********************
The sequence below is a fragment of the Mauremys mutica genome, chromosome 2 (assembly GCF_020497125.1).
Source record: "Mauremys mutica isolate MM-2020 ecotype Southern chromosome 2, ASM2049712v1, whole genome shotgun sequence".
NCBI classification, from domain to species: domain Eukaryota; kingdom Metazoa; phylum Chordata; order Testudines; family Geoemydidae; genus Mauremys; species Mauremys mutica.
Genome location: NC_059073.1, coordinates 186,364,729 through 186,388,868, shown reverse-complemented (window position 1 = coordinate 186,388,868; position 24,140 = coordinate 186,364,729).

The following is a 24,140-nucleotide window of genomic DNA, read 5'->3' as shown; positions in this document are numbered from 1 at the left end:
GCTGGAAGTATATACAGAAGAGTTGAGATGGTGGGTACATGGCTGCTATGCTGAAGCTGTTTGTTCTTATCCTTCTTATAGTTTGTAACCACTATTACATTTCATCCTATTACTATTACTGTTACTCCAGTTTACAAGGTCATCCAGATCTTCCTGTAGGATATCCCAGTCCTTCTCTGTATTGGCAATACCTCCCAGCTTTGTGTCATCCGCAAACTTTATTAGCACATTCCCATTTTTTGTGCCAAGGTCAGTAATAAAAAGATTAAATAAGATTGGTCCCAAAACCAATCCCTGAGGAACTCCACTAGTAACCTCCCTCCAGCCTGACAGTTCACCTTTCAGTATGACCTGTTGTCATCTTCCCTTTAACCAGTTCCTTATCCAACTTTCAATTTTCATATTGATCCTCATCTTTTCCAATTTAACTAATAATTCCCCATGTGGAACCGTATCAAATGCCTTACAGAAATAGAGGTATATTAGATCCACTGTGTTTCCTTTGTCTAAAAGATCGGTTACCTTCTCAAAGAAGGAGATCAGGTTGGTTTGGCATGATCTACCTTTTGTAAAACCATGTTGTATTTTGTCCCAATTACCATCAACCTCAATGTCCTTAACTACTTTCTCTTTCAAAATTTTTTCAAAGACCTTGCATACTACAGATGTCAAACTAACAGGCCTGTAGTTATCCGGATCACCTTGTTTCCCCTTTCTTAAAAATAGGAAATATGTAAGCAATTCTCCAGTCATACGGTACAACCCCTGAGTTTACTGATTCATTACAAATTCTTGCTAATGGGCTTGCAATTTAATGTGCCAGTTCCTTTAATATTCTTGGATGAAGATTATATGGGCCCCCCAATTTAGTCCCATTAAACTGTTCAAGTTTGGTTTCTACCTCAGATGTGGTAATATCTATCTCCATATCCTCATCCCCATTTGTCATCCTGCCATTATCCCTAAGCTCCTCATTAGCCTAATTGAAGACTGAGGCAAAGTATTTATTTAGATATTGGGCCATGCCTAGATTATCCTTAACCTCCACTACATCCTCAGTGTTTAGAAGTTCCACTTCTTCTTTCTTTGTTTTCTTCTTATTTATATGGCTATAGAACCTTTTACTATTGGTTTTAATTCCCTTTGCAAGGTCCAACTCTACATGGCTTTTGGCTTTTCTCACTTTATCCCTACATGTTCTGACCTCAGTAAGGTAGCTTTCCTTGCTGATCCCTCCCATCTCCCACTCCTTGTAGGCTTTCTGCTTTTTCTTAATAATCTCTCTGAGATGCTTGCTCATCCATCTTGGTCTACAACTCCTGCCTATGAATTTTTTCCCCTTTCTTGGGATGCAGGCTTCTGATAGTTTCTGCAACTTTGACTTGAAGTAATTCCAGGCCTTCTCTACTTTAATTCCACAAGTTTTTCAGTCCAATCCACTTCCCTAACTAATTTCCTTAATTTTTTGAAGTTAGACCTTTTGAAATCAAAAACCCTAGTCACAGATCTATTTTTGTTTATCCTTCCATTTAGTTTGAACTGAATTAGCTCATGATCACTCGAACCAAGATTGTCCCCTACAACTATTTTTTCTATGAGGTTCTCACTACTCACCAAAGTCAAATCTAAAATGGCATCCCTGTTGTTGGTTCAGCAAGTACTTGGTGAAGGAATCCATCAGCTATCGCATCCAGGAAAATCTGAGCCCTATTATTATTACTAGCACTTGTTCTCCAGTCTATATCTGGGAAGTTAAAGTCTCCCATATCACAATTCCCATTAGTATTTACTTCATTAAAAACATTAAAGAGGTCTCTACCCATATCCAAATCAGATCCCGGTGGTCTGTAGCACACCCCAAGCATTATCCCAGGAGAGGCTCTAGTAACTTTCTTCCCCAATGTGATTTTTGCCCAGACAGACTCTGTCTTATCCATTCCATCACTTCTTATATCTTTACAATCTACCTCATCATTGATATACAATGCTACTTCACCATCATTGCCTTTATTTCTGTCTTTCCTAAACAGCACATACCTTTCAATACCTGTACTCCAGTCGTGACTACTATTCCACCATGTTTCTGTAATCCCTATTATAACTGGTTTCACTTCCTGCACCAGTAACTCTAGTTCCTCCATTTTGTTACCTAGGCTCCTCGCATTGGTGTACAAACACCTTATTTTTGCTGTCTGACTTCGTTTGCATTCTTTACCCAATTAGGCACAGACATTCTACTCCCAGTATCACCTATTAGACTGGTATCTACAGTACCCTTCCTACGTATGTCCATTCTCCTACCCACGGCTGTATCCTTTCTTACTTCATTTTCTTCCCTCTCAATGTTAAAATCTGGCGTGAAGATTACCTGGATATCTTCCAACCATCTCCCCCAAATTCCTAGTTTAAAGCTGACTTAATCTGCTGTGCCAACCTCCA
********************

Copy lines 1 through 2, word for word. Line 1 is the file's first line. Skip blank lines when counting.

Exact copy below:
The sequence below is a fragment of the Mauremys mutica genome, chromosome 2 (assembly GCF_020497125.1).
Source record: "Mauremys mutica isolate MM-2020 ecotype Southern chromosome 2, ASM2049712v1, whole genome shotgun sequence".